All three were such an essential muscle-and-brain power for Storyfest. We set up tents for them to sleep in our forest (Camp Storyfest) and they would rise and shine each morning to make sure the meals, coffee, and tea were set up for the artists. When they weren’t on site in k-p duty they were transporting the storytellers and setting up as stage crew: mics, chairs, ticket and product tables for each of the shows. We are SOOOO grateful for the commitment, up beat energy and long hours spent each day. BIG arigatoo- gozaimasu (thank you!) to Les, Melani, and Nina… a tremendous contribution to Storyfest. And as Melani expressed: how did you do it with just the two of you before?!! (Truth: storytellers helped some before, lending a hand – like family).

They came in their “jammies”, decorated images of teddy bears and toys, and ready to cozy up on blankets… for an early evening outdoor storytime. This year we tried something different: outdoors under the trees and in the shade before the Northwest setting sun. Normally this concert for younger kids is indoors, typically crowded into the small room of the library. Summer weather was behaving so we took to the lawn and set up our stage. Thank you Orcas Library!

As Nancy and I have been attending the Senior Center and several activities there on a weekly basis, we’ve gathered quite a connection with the elders of this vibrant community – or rather vibrant seniors in this community! Not at all the stereotypical, sedate and gloomy scene of many senior centers, this center is anything but lethargic… and when it comes to storytelling, they LOVE the festival drawing one of our largest crowds during the week. We are most grateful for Marla Johns, the center’s director who is new and an enthusiastic support of Storyfest.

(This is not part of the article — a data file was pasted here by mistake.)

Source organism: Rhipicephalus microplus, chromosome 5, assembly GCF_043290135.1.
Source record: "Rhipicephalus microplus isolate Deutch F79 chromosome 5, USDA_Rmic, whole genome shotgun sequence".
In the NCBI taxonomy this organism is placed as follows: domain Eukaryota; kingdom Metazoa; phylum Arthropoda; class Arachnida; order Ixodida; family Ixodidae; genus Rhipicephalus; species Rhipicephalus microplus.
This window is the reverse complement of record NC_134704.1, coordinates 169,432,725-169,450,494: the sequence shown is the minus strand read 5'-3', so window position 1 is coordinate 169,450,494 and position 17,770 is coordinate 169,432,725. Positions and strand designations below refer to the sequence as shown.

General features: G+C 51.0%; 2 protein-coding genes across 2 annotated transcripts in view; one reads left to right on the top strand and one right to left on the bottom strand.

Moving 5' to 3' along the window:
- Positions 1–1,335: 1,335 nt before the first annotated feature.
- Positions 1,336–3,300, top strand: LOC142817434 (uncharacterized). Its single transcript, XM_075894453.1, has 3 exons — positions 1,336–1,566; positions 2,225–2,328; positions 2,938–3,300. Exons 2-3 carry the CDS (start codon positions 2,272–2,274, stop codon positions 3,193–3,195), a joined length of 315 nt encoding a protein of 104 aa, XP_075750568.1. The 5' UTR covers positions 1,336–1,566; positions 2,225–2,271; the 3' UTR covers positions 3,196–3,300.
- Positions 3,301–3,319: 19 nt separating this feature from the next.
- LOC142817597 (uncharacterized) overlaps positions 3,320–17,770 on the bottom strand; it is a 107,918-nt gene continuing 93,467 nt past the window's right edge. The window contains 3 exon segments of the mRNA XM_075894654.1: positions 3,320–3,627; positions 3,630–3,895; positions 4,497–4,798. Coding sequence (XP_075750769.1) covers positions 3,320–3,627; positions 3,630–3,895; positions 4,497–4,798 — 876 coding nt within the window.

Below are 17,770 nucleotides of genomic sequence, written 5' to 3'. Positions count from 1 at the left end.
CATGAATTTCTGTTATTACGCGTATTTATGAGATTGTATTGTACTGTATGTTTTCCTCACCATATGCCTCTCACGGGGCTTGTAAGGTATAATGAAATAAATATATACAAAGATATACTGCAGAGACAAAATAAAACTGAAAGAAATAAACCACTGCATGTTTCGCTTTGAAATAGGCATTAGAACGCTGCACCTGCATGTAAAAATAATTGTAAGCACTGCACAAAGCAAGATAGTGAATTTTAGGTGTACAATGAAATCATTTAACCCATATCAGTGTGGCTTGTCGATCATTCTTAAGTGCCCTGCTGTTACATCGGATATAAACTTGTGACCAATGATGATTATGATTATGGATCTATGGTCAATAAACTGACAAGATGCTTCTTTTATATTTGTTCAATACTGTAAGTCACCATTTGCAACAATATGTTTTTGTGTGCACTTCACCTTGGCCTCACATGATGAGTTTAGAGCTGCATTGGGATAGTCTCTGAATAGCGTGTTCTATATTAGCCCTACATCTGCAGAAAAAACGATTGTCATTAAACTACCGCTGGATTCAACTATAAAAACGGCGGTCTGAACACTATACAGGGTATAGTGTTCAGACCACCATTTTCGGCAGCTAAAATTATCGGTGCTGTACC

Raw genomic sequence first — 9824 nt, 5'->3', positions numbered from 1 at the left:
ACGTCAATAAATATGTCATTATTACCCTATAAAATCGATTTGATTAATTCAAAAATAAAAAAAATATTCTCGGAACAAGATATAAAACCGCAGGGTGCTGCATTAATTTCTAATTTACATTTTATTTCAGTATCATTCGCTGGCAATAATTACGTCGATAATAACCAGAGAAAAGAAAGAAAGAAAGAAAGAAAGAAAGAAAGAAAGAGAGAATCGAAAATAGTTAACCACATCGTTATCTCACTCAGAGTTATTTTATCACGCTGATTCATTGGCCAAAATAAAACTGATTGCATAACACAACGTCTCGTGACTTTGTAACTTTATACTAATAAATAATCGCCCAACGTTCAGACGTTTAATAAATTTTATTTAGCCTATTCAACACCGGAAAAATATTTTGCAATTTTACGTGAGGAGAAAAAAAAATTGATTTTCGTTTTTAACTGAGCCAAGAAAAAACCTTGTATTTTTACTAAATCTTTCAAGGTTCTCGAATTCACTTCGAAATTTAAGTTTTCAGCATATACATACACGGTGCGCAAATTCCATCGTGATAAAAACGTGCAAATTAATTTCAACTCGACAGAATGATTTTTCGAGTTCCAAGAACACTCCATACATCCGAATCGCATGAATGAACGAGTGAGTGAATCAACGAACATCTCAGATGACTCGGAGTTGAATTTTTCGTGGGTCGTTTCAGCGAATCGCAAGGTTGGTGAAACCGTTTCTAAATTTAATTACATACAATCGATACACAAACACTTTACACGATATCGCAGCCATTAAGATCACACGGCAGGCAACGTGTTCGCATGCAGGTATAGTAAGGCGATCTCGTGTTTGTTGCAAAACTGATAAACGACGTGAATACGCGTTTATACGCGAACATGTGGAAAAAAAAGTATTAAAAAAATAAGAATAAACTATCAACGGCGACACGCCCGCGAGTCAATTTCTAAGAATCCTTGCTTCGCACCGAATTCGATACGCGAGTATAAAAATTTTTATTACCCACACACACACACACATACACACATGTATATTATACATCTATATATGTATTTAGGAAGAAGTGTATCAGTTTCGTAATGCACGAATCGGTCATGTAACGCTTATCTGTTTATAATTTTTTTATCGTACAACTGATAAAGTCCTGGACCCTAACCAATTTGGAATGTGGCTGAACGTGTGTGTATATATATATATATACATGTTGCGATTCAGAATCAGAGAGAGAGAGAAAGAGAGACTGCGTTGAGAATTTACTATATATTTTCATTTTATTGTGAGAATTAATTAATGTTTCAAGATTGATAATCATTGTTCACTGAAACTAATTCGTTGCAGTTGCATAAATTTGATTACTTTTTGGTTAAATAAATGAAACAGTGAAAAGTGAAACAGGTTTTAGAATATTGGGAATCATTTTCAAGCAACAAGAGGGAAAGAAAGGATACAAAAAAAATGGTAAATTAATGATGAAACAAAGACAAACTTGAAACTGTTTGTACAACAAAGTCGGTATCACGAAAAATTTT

The Funhouse became a Spooky House on that Tuesday evening with our storytellers haunting the stages with frightful tales of shapeshifting runaway slave from the South, a Japanese dancing skeleton, and more. One of our challenges is to choose stories that are scary enough for the older crowd but… not TOO frightening for the younger crowd. Nina, our volunteer donned the persona of a ghoulish vamp trying her hand at being the evening’s ‘deadish’ EmCee. Thank you Pete Moe and all the staff at the Fun House!

This festival marked a “first” and quite successful crowd turn out for our evening of Sacred stories. Typically, storytelling festivals have these kinds of concerts on Sunday mornings, but hey!.. we do things differently our West, and in the Northwest, in this most beautiful setting of Creation, the stories of personal transformation, the holy stories of myth, magic, and enlightenment were a perfect fit for the location: the Emmanuel Episcopal Parish Hall. Besides the tellers we brought to the island, Antoinette Botsford and Anji Ringzin joined us with beautiful sacred stories. And thank you Emmanuel Episcopal Parish Hall. –